Tuesday, July 26, 2016

Dark Matter and the Dinosaurs, by Lisa Randall

This week I'm talking about a book which I originally heard about on NPR and managed to find as an audiobook at my library. Unfortunately, and I really hate to say it, I don't think I fully understand this book. From what I was able to muddle through Dark Matter and the Dinosaurs is, ostensibly, about a hypothesis which Randall admits needs significantly more testing and research and could very likely be ruled out in the future. What we do know is that about 66 million years ago a large object, either an asteroid or a comet, hit the earth in what is now the Yucatan peninsula and directly caused the Cretaceous-Paleogene extinction, the fifth mass extinction found in the fossil record and the one which killed off the dinosaurs.

Why this object hit Earth at this particular time remains largely a mystery and so far our best working theory is just random chance. Comets and asteroids pass by Earth all the time and thousands of small meteoroids fall into the atmosphere in the course of a year, creating shooting stars. Simple laws of averages means given sufficient time, a comet or asteroid of a size big enough to cause the KPG extinction (Cretaceous-Paleogene, the C is already used for Cambrian) is bound to happen eventually. However, the fact that this appears to not be the first such event has made scientists curious as to whether or not there is some sort of underlying pattern to these impacts. Randall and one of her colleagues has submitted the hypothesis that perhaps a mass of dark matter is responsible for sending objects from the Oort Cloud on the edges of our solar system.

This is where it gets really confusing because dark matter is kind of hard to understand and I found myself really confused during a lot of this. Although I also didn't feel too bad because Randall states dark matter is in and of itself somewhat hard to understand. Basically dark matter, as scientists understand it, makes up about 85% of the mass in the universe. The name comes from the fact dark matter doesn't interact with light at all, making it invisible to us. In fact, it doesn't seem to interact with matter on most levels which makes it frustratingly difficult to study. So how do we know that it exists at all? Well much like how you can't see the wind, you can detect its presence by measuring its effects and dark matter does exert gravitational pull. Astronomers first hypothesized dark matter existed because they realized our galaxy, and presumably other galaxies in general, simply didn't have enough mass to make everything work properly. So they suggested there was another form of matter we simply weren't aware of that was providing the additional gravitational pull. Astronomers have since discovered light from distant stars being bent in various ways, as if by a large mass, which may suggest the evidence of dark matter. Although it's still very difficult to understand and physicists are still making numerous attempts to better understand and hopefully find dark matter.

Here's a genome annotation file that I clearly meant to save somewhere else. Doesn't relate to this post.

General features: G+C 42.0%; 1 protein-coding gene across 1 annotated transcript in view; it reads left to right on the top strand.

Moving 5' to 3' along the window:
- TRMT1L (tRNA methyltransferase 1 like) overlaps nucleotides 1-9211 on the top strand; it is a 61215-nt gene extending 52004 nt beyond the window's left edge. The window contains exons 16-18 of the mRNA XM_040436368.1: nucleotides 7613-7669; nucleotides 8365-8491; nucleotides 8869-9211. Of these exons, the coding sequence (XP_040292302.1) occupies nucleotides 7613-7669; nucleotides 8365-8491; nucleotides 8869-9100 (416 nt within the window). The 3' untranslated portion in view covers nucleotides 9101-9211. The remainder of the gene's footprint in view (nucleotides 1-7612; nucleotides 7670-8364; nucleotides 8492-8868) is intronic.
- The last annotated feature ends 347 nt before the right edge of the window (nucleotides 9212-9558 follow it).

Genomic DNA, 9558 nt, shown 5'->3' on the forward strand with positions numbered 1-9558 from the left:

So, that's pretty much all I understood about dark matter from the book, and even then I'm not entirely sure I got that right. Obviously it's best if you look at the book yourself for a more complete explanation. Which is what gives me great pause in talking about this book. But on the other hand there's a lot of issues from an organization standpoint in this book as well.

The feeling I got with this book was ''shotgun''. Randall makes a lot of points and they seem scattered all over the place with no specific theme or connection. At least until the very end but it feels tenuous at best. Randall covers subjects such as dark matter, the Big Bang, the development and composition of the solar system, the evolution of life on earth, mass extinction events, and the study of craters. It feels very eclectic and while it's all eventually tied to the hypothesis of dark matter influencing the orbit of a comet which hit earth and caused the KPG extinction, it becomes very easy to loose the thread while you're reading, or in my case listening, to the book.

And honestly, other than the dark matter bits which I cannot emphasize enough I do not fully understand, a lot of it felt like review to me. It was kind of cool to learn that our understandings of the KPG extinction were in fact fairly recent, as well as our increasing understanding of the solar system, but having been exposed to quite a lot of science in school myself quite a lot of it felt rather familiar to me. Plus it dealt with ordinary things made of matter which I can more easily relate to. So the book went between the extremes of mostly review and being well out of my depth for me. I'm not sure what the experience would be like for other readers because I feel it may depend on your scientific literacy.

I guess I understand the why, because it ensures Randall's readers fully understand all the concepts before she puts forth her hypothesis. But I feel like it could have benefitted from some better organization to make it more cohesive.

Overall I just don't think I can pass judgement on this book because I just don't understand a lot of the parts about dark matter. Maybe if I had been able to look at the included diagrams it may have helped my understanding, but so far I'm very much out of my depth of understanding.

- Kalpar

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